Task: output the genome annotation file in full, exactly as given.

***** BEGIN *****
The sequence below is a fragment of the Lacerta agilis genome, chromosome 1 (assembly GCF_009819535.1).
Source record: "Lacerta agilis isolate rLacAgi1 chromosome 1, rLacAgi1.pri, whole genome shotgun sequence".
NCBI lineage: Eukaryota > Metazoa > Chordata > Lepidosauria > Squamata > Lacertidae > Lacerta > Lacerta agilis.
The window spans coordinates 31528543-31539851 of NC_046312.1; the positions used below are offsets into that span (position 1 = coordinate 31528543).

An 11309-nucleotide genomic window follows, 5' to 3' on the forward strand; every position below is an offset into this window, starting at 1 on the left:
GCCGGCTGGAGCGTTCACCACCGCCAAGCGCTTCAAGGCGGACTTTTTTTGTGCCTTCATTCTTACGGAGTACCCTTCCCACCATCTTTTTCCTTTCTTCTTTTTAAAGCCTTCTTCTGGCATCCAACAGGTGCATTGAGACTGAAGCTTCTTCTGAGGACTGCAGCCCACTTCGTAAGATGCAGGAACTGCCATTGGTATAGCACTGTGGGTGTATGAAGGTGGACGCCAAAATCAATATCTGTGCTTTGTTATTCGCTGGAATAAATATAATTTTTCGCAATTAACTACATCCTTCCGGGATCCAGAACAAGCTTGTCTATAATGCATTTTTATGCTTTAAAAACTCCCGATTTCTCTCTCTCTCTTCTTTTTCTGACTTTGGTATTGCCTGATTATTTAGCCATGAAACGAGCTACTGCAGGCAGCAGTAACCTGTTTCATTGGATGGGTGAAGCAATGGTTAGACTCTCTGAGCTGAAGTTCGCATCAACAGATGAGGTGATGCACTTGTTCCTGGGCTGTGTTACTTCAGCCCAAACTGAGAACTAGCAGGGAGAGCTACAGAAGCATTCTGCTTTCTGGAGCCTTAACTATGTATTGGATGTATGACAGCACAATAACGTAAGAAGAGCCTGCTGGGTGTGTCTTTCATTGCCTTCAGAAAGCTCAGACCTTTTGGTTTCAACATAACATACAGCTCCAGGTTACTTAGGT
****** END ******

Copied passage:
The sequence below is a fragment of the Lacerta agilis genome, chromosome 1 (assembly GCF_009819535.1).
Source record: "Lacerta agilis isolate rLacAgi1 chromosome 1, rLacAgi1.pri, whole genome shotgun sequence".
NCBI lineage: Eukaryota > Metazoa > Chordata > Lepidosauria > Squamata > Lacertidae > Lacerta > Lacerta agilis.
The window spans coordinates 31528543-31539851 of NC_046312.1; the positions used below are offsets into that span (position 1 = coordinate 31528543).

An 11309-nucleotide genomic window follows, 5' to 3' on the forward strand; every position below is an offset into this window, starting at 1 on the left:
GCCGGCTGGAGCGTTCACCACCGCCAAGCGCTTCAAGGCGGACTTTTTTTGTGCCTTCATTCTTACGGAGTACCCTTCCCACCATCTTTTTCCTTTCTTCTTTTTAAAGCCTTCTTCTGGCATCCAACAGGTGCATTGAGACTGAAGCTTCTTCTGAGGACTGCAGCCCACTTCGTAAGATGCAGGAACTGCCATTGGTATAGCACTGTGGGTGTATGAAGGTGGACGCCAAAATCAATATCTGTGCTTTGTTATTCGCTGGAATAAATATAATTTTTCGCAATTAACTACATCCTTCCGGGATCCAGAACAAGCTTGTCTATAATGCATTTTTATGCTTTAAAAACTCCCGATTTCTCTCTCTCTCTTCTTTTTCTGACTTTGGTATTGCCTGATTATTTAGCCATGAAACGAGCTACTGCAGGCAGCAGTAACCTGTTTCATTGGATGGGTGAAGCAATGGTTAGACTCTCTGAGCTGAAGTTCGCATCAACAGATGAGGTGATGCACTTGTTCCTGGGCTGTGTTACTTCAGCCCAAACTGAGAACTAGCAGGGAGAGCTACAGAAGCATTCTGCTTTCTGGAGCCTTAACTATGTATTGGATGTATGACAGCACAATAACGTAAGAAGAGCCTGCTGGGTGTGTCTTTCATTGCCTTCAGAAAGCTCAGACCTTTTGGTTTCAACATAACATACAGCTCCAGGTTACTTAGGT